sheets, they began selling assets and cutting loans to hedge funds.
 But that hit asset prices, hurting those balance sheets once again.
 Mark-to-market accounting forced banks to readjust their books after every panicky
price drop

Source: Financial Times ,,dwp_uuid=698e638e-e39a-11dc-8799-0000779fd2ac.html

Lessons learned & Action plans ….

 lesson of the CDO collapse is that technology does not obviate the
need to assess a borrower carefully. Neither banks nor credit
agencies did this well enough on behalf of investors and it proved a
painful experience for everyone
 In the medium term, regulators are preparing reforms that aim to
make the system look credible
 These would force banks to hold more capital and ensure that the
securitization process is more transparent
 Separately, groups such as the IIF are trying to introduce measures
that could rebuild confidence in complex financial instruments
 More immediately, the banks are trying to rekindle investor trust by
replenishing their capital bases
Source: Financial Times ,,dwp_uuid=698e638e-e39a-11dc-8799-0000779fd2ac.html
Subprime losses by Big Banks

Worldwide :US$ 586.2 billion and still counting

Source: Financial Times

Finance & Economy

 The collapse of an enormous financial institution stirs uncertainty,

and uncertainty rattles Wall Street. Lenders are happiest when they
are confident they will be repaid. If they think there's a chance that
borrowers will default, they simply don't make loans. Their refusal, in
turn, can shut down the economy and the financial system.
 Financial system is what provides the funding for all the other
sectors of the economy, and if you have a broken financial system,
you have a broken economy
Investments devalued across the Globe

Source: BBC News,

Subprime impact across globe

Source: Financial Times

Impact of Financial crisis-felt across the globe

Source: Reuters,

Market share shifted from 2003 to mid 2006
Mortgage market % share

• Government share fell by 43%
24 where as private share rose
sharply by 138% over a period of 3

40 76

20 43

2003 mid-2006

Government sponsered Private( Wall Street firms)

• Subprime lending increased by

massive 205% over 3 years

• Alternative–A similarly expanded

by 384%

• Increase in Prime was mere

Between sub-prime and
Global pool of money

• After 1997/98 financial crisis – Developing countries focus on export-

driven growth and the associated accumulation of foreign exchange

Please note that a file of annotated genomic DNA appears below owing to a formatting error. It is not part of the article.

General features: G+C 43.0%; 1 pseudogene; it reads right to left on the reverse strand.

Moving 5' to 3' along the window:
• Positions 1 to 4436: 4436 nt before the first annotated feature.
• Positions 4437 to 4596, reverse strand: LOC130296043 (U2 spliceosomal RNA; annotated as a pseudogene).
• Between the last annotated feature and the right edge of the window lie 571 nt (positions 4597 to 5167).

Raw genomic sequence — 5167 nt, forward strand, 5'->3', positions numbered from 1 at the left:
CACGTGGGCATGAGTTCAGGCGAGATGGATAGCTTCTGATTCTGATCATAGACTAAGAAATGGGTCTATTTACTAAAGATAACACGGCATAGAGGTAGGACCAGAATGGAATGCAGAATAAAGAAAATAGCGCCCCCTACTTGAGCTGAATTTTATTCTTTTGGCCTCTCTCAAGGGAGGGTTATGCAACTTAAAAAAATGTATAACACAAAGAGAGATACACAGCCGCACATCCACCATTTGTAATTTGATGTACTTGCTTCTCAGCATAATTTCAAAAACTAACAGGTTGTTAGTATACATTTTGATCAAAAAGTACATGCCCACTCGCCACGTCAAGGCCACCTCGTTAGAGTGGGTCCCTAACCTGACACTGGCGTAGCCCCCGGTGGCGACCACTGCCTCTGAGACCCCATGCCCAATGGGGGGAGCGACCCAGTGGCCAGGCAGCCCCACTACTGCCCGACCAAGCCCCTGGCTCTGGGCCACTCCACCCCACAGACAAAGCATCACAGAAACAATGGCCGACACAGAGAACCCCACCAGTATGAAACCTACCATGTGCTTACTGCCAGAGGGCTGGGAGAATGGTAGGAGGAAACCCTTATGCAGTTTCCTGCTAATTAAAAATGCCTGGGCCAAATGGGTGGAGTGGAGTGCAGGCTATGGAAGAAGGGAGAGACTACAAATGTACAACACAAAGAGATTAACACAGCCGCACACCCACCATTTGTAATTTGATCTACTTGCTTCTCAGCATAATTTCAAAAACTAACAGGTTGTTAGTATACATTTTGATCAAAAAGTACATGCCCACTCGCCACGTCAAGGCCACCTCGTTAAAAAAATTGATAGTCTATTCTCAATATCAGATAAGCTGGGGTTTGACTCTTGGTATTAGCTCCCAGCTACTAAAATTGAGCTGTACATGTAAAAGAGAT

• The strength of exports relative to domestic demand has seen saving
outstrip investment in most of these economies

• Accordingly, we have the ironic situation whereby a range of developing

countries are (in net terms) the providers of capital to some of the world’s
most developed economies.

• This rapidly rising “savings glut” has been a principal source of

increased global liquidity.
Rise of Global Liquidity (1998 onwards)

• The flow of increased global liquidity through markets has provided the impetus for many changes

• To generate a return on this liquidity has spurred massive growth in securitization of debt and the
development of a vast array of derivatives. The propagation of these instruments can itself be seen as a
source of liquidity growth. From a monetary policy perspective, this implies a very big increase in the
liquidity that is not directly controlled by central banks.

•Bank for International Settlements, highlighted a number of important new features:
• the unbundling and re-pricing of risk through major advances in financial engineering, resulting in
improved ability to lever lending via new markets such as for credit transfer products;
• the emergence of new financial players such as hedge funds and private equity firms that have not
been traditional intermediaries;
• more reliance of financial firms on markets to handle growing complexity;
• a reliance on market liquidity even in stress situations; and
• a surge in volume and value of transactions.
FED interest rate

• To catch up with dot com boom

FED kept interest rate low for long

•This indirectly resulted in
investors looking for other safe

• They got attracted to housing

High Banks leverage ratio’s to fund MBS/CDO
Building up of the housing bubble
Housing prices and Income

• Housing
prices were

•Income slope
was almost flat

Starting 2006 housing bubble busted
LIBOR rate
Credit rating of complex financial instruments

Source: IMF and WSJ

Speedy Foreclosures
Top 10 Bankruptcies
The American way of debt

Average debt of American in 2004